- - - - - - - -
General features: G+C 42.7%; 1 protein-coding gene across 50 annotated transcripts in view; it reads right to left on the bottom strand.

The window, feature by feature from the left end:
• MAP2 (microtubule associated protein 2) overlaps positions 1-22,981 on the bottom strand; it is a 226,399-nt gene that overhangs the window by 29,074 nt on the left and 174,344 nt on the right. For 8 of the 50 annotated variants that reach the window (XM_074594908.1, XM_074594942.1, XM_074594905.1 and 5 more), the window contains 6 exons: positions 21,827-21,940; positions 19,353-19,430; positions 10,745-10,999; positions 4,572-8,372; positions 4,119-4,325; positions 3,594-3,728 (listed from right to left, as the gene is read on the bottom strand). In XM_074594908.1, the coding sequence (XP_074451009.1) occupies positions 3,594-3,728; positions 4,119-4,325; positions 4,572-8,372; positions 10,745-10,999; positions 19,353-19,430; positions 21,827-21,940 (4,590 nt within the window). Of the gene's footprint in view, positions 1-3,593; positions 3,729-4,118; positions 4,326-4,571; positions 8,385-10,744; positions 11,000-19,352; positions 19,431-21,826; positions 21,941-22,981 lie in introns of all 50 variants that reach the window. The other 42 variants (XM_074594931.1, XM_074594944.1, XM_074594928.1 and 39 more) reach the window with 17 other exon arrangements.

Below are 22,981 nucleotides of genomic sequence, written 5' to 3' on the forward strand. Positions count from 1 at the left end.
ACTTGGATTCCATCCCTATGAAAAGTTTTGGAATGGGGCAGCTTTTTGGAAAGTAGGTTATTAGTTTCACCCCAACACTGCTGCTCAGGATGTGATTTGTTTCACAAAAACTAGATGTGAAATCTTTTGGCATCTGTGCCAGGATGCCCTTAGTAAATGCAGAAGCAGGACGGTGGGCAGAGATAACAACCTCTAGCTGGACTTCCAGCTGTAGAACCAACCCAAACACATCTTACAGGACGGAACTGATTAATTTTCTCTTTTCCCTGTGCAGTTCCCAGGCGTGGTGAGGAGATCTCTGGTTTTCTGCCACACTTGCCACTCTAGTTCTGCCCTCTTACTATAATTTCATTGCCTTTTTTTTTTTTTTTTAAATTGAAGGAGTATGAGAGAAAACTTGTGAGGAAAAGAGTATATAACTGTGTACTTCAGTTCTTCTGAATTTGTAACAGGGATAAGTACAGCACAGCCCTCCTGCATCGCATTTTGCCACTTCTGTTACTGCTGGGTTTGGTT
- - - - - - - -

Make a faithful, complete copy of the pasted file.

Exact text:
General features: G+C 42.7%; 1 protein-coding gene across 50 annotated transcripts in view; it reads right to left on the bottom strand.

The window, feature by feature from the left end:
• MAP2 (microtubule associated protein 2) overlaps positions 1-22,981 on the bottom strand; it is a 226,399-nt gene that overhangs the window by 29,074 nt on the left and 174,344 nt on the right. For 8 of the 50 annotated variants that reach the window (XM_074594908.1, XM_074594942.1, XM_074594905.1 and 5 more), the window contains 6 exons: positions 21,827-21,940; positions 19,353-19,430; positions 10,745-10,999; positions 4,572-8,372; positions 4,119-4,325; positions 3,594-3,728 (listed from right to left, as the gene is read on the bottom strand). In XM_074594908.1, the coding sequence (XP_074451009.1) occupies positions 3,594-3,728; positions 4,119-4,325; positions 4,572-8,372; positions 10,745-10,999; positions 19,353-19,430; positions 21,827-21,940 (4,590 nt within the window). Of the gene's footprint in view, positions 1-3,593; positions 3,729-4,118; positions 4,326-4,571; positions 8,385-10,744; positions 11,000-19,352; positions 19,431-21,826; positions 21,941-22,981 lie in introns of all 50 variants that reach the window. The other 42 variants (XM_074594931.1, XM_074594944.1, XM_074594928.1 and 39 more) reach the window with 17 other exon arrangements.

Below are 22,981 nucleotides of genomic sequence, written 5' to 3' on the forward strand. Positions count from 1 at the left end.
ACTTGGATTCCATCCCTATGAAAAGTTTTGGAATGGGGCAGCTTTTTGGAAAGTAGGTTATTAGTTTCACCCCAACACTGCTGCTCAGGATGTGATTTGTTTCACAAAAACTAGATGTGAAATCTTTTGGCATCTGTGCCAGGATGCCCTTAGTAAATGCAGAAGCAGGACGGTGGGCAGAGATAACAACCTCTAGCTGGACTTCCAGCTGTAGAACCAACCCAAACACATCTTACAGGACGGAACTGATTAATTTTCTCTTTTCCCTGTGCAGTTCCCAGGCGTGGTGAGGAGATCTCTGGTTTTCTGCCACACTTGCCACTCTAGTTCTGCCCTCTTACTATAATTTCATTGCCTTTTTTTTTTTTTTTTAAATTGAAGGAGTATGAGAGAAAACTTGTGAGGAAAAGAGTATATAACTGTGTACTTCAGTTCTTCTGAATTTGTAACAGGGATAAGTACAGCACAGCCCTCCTGCATCGCATTTTGCCACTTCTGTTACTGCTGGGTTTGGTT